In deference to Freud's methods, I must repeat again, the reader can never fairly appreciate the value of his contributions to the evolution of psychotherapy, particularly his psychology as applied to the better understanding of the psychoneuroses, without a careful study of the methods and theories as presented by Freud himself, nor will he be able to fairly estimate the theories of Freud and other foreign investigators without a careful- study of the writings of Prince, Munsterberg, and Sidis, to say nothing of Putnam, Meyer, Brill, and other well-known American writers, whose names are mentioned in the preface of the present edition of this book. The more thoroughly one studies this subject from the writings of all who have contributed to its development, the better will he be able to judge of the practicability and soundness of the methods which the writer has given to the profession, and which stand unscathed and unreproached by all of these scholarly investigators. In the hewing out of the crude, coherent mass our conception of rational psychotherapy, let us adhere to the line of truth, letting the chips fall where they will.

As to Freud's sexual theories and their relation to the psycho-genetic origin of the psychoneuroses, I am not prepared to indorse them. On the other hand, I am free to say that more and more have I become convinced of the importance of the guidance of the sexual instinct in the earliest years of infancy and childhood, construing the "sexual instinct" in the broad manner indicated in the foregoing chapter on this subject. As unpopular as is the sexual subject in America, I have dared to express my convictions freely, however much the personal sacrifice may prove. The change of a single word in Freud's sexual theories and their relation to hysteria would make them very nearly harmonize with my individual opinions on this subject.

Freud tells that "he who understands the language of hysteria can understand that the neurosis deals only with the repressed sexuality. One should, however, understand the sexual function in its proper sphere as circumscribed by the infantile predisposition. Where a banal emotion has to be added to the causation of the disease, the analysis regularly shows that the sexual components of the traumatic experience, which are never missing, have exercised the pathogenic effect."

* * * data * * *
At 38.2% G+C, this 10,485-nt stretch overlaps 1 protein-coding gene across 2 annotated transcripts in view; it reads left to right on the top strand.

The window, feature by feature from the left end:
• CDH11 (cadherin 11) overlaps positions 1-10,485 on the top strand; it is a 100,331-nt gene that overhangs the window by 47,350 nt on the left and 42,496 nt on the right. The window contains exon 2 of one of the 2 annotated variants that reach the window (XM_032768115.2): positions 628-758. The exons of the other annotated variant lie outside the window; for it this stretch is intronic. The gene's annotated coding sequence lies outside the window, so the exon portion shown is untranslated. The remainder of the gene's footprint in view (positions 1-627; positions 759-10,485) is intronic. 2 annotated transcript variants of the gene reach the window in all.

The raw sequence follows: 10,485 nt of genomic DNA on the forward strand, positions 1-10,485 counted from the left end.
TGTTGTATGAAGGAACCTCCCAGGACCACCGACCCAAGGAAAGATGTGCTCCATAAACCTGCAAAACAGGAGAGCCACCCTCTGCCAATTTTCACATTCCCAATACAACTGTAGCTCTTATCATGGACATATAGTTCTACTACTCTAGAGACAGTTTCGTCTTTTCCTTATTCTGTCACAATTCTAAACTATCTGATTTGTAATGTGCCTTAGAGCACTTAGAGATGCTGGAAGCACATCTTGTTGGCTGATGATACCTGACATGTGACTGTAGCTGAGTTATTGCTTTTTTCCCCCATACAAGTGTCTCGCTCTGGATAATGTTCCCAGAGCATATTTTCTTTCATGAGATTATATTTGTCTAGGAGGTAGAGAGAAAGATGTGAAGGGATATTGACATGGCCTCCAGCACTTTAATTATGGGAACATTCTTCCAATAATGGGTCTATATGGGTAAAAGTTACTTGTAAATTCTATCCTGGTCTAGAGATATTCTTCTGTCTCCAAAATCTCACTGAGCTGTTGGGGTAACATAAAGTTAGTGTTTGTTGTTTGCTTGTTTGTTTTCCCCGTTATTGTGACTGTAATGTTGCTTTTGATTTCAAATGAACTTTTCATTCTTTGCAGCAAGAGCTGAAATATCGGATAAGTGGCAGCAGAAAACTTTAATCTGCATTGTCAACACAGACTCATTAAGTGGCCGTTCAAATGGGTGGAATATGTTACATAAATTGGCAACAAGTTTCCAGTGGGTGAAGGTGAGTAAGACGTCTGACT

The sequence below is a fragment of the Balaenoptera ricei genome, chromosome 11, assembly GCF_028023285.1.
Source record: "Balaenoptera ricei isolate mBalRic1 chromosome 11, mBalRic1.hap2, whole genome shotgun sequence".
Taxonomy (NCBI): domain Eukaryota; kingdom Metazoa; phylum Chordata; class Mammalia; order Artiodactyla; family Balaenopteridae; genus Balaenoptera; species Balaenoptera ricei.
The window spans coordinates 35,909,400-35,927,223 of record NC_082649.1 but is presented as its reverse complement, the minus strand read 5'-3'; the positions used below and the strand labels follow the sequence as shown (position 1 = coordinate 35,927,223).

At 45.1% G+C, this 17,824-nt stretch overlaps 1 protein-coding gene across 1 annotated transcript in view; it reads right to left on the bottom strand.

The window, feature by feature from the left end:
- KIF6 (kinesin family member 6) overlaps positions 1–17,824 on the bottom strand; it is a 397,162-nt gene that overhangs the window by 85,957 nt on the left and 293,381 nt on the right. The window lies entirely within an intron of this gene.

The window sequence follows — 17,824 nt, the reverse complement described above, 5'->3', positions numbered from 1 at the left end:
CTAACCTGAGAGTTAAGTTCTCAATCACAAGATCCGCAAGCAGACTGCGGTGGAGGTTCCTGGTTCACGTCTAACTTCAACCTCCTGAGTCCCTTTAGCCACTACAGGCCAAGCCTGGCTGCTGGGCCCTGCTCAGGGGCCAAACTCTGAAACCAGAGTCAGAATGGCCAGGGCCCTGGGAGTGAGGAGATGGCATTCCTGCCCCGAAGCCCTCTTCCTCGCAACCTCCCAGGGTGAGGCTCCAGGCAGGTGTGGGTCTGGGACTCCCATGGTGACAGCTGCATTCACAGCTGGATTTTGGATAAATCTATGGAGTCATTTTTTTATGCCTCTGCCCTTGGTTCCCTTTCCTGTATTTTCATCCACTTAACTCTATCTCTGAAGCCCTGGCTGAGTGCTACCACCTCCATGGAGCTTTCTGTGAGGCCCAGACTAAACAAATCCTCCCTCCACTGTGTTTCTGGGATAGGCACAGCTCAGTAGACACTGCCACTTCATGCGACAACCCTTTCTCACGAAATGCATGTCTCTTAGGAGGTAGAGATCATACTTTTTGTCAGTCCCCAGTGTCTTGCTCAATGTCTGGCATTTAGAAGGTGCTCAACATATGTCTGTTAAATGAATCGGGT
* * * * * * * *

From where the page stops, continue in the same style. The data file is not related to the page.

I would transpose his statement as follows: He who understands the language of hysteria can understand that the neurosis deals only with a repressed personality. One should, however, understand that sexuality is one of the component elements of every normal human being, and that all the elements going to make up the development of the personality are influenced by hereditary predisposition, and that where a banal emotion has been added to the causation of the disease the analysis regularly shows that the environing influences of early childhood have been the determining factors in contributing to the development of the neurosis, and the sexual component may or may not have entered into the traumatic experience exercising the pathogenic effect.

As long back as 1897 I had frequently removed hysterical symptoms by employing suggestion in the hypnotic state to detect the forgotten painful experience contributing to the development of the symptoms manifested, discussed the incidents which were painful and objectionable to the conscious ego, and again hypnotized my patient for the purpose of removing the hysterical symptoms manifested, with complete and permanent success. By this means I not only brought into the consciousness of the patient memories of painful experiences which were responsible for the feelings of depression - nervousness, insomnia, and other neurotic manifestations - but by the clearer understanding of the gross psychogenetic factors, or "psychic traumas," contributing to the development of the symptoms with which I had to deal, I was better enabled to re-educate my patient, after I had obtained this new insight into his relations to his life's problems, so as to equip him for readaptation to his present and future environment.

In many of these patients the irritating subconscious factor, or series of factors, which was responsible for the repression and retardation of the development of the patient's personality had so interfered with the functions of the physiological machinery as to markedly lessen the mental and physical capacities of the patient, and he was unfit to take up the duties and responsibilities incident to the strain and stress of his occupation until his physiological machinery could re-establish the lessened physical resistance which had resulted as a consequence of the disturbing psychogenetic factor or factors. In such eases, detecting the psychogenetic factors was only the beginning of the treatment by other means. Until the physiological machinery of the patient could be qualified to meet the, duties and responsibilities incident to his struggle for existence, hypnotic suggestion, suggestion without hypnotism, reasoning, persuasion, re-education, exercise, gymnastics, and dietetic and hygienic instruction were all essential to the qualification of the patient for obtaining a sufficiently stable mental and physical condition commensurate with a happy, useful existence.

These patients were taken from every department of life.